New English Translation
1 From Paul,[a] a slave[b] of Christ Jesus,[c] called to be an apostle,[d] set apart for the gospel of God.[e] 2 This gospel[f] he promised beforehand through his prophets in the holy scriptures, 3 concerning his Son who was a descendant[g] of David with reference to the flesh,[h] 4 who was appointed the Son-of-God-in-power[i] according to the Holy Spirit[j] by the resurrection[k] from the dead, Jesus Christ our Lord.Read full chapter
- Romans 1:1 tn Grk “Paul.” The word “from” is not in the Greek text, but has been supplied to indicate the sender of the letter.
- Romans 1:1 tn Traditionally, “servant.” Though δοῦλος (doulos) is normally translated “servant,” the word does not bear the connotation of a free individual serving another. BDAG notes that “‘servant’ for ‘slave’ is largely confined to Biblical transl. and early American times…in normal usage at the present time the two words are carefully distinguished” (BDAG 260 s.v.). One good translation is “bondservant” (sometimes found in the ASV for δοῦλος) in that it often indicates one who sells himself into slavery to another. But as this is archaic, few today understand its force. Also, many slaves in the Roman world became slaves through Rome’s subjugation of conquered nations, kidnapping, or by being born into slave households. sn Undoubtedly the background for the concept of being the Lord’s “slave” or “servant” is to be found in the Old Testament scriptures. For someone who was Jewish this concept did not connote drudgery, but honor and privilege. It was used of national Israel at times (Isa 43:10), but was especially associated with famous OT personalities, including such great men as Moses (Josh 14:7), David (Ps 89:3; cf. 2 Sam 7:5, 8) and Elijah (2 Kgs 10:10); all these men were “servants (or slaves) of the Lord.”
- Romans 1:1 tc Many significant mss, as well as several others (P26 א A G Ψ 33 1739 1881 M), have a reversed order of these words and read “Jesus Christ” rather than “Christ Jesus” (P10 B 81 pc). The meaning is not affected in either case, but the reading “Christ Jesus” is preferred as slightly more difficult and thus more likely autographic (a scribe who found it would be prone to change it to the more common expression). At the same time, Paul is fond of the order “Christ Jesus,” especially in certain letters such as Romans, Galatians, and Philippians. As well, the later Pauline letters almost uniformly use this order in the salutations. A decision is difficult, but “Christ Jesus” is slightly preferred.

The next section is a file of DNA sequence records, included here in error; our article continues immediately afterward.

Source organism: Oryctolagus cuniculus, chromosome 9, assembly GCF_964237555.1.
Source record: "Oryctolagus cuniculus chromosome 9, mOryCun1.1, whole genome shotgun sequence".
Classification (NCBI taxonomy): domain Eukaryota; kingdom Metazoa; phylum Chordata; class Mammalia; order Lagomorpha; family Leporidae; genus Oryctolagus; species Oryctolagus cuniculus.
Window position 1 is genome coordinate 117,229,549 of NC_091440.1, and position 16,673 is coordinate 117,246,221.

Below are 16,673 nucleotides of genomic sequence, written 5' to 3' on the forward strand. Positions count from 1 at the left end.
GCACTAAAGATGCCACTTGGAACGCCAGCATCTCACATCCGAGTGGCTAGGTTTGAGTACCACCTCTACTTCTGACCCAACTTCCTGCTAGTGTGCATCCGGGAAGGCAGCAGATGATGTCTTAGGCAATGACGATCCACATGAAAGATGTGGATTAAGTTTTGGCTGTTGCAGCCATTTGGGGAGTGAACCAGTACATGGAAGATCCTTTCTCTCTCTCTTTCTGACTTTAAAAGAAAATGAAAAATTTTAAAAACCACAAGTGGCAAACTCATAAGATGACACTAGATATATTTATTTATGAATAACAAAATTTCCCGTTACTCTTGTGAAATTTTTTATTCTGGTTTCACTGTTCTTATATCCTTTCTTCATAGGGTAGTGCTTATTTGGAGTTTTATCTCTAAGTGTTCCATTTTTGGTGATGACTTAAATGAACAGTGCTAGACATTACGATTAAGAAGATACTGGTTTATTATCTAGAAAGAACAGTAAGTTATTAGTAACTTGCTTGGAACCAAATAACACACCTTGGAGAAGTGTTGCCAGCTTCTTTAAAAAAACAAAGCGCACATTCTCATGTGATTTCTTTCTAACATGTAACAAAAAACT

- Romans 1:1 tn Grk “a called apostle.”
- Romans 1:1 tn The genitive in the phrase εὐαγγέλιον θεοῦ (euangelion theou, “the gospel of God”) could be translated as (1) a subjective genitive (“the gospel which God brings”) or (2) an objective genitive (“the gospel about God”). Either is grammatically possible. This is possibly an instance of a plenary genitive (see ExSyn 119-21; M. Zerwick, Biblical Greek, §§36-39). If so, an interplay between the two concepts is intended: The gospel which God brings is in fact the gospel about himself. However, in view of God’s action in v. 2 concerning this gospel, a subjective genitive notion (“the gospel which God brings”) is slightly preferred.
- Romans 1:2 tn Grk “the gospel of God, which he promised.” Because of the length and complexity of this sentence in Greek, it was divided into shorter English sentences in keeping with contemporary English style. To indicate the referent of the relative pronoun (“which”), the word “gospel” was repeated at the beginning of v. 2.
- Romans 1:3 tn Grk “born of the seed” (an idiom).
- Romans 1:3 tn Grk “according to the flesh,” indicating Jesus’ earthly life, a reference to its weakness. This phrase implies that Jesus was more than human; otherwise it would have been sufficient to say that he was a descendant of David, cf. L. Morris, Romans, 44.
- Romans 1:4 sn Appointed the Son-of-God-in-power. Most translations render the Greek participle ὁρισθέντος (horisthentos, from ὁρίζω, horizō) “declared” or “designated” in order to avoid the possible interpretation that Jesus was appointed the Son of God by the resurrection. However, the Greek term ὁρίζω is used eight times in the NT, and it always has the meaning “to determine, appoint.” Paul is not saying that Jesus was appointed the “Son of God by the resurrection” but “Son-of-God-in-power by the resurrection,” as indicated by the hyphenation. He was born in weakness in human flesh (with respect to the flesh, v. 3) and he was raised with power. This is similar to Matt 28:18 where Jesus told his disciples after the resurrection, “All authority in heaven and on earth has been given to me.”
- Romans 1:4 tn Grk “spirit of holiness.” Some interpreters take the phrase to refer to Christ’s own inner spirit, which was characterized by holiness.
- Romans 1:4 tn Or “by his resurrection.” Most interpreters see this as a reference to Jesus’ own resurrection, although some take it to refer to the general resurrection at the end of the age, of which Jesus’ resurrection is the first installment (cf. 1 Cor 15:23).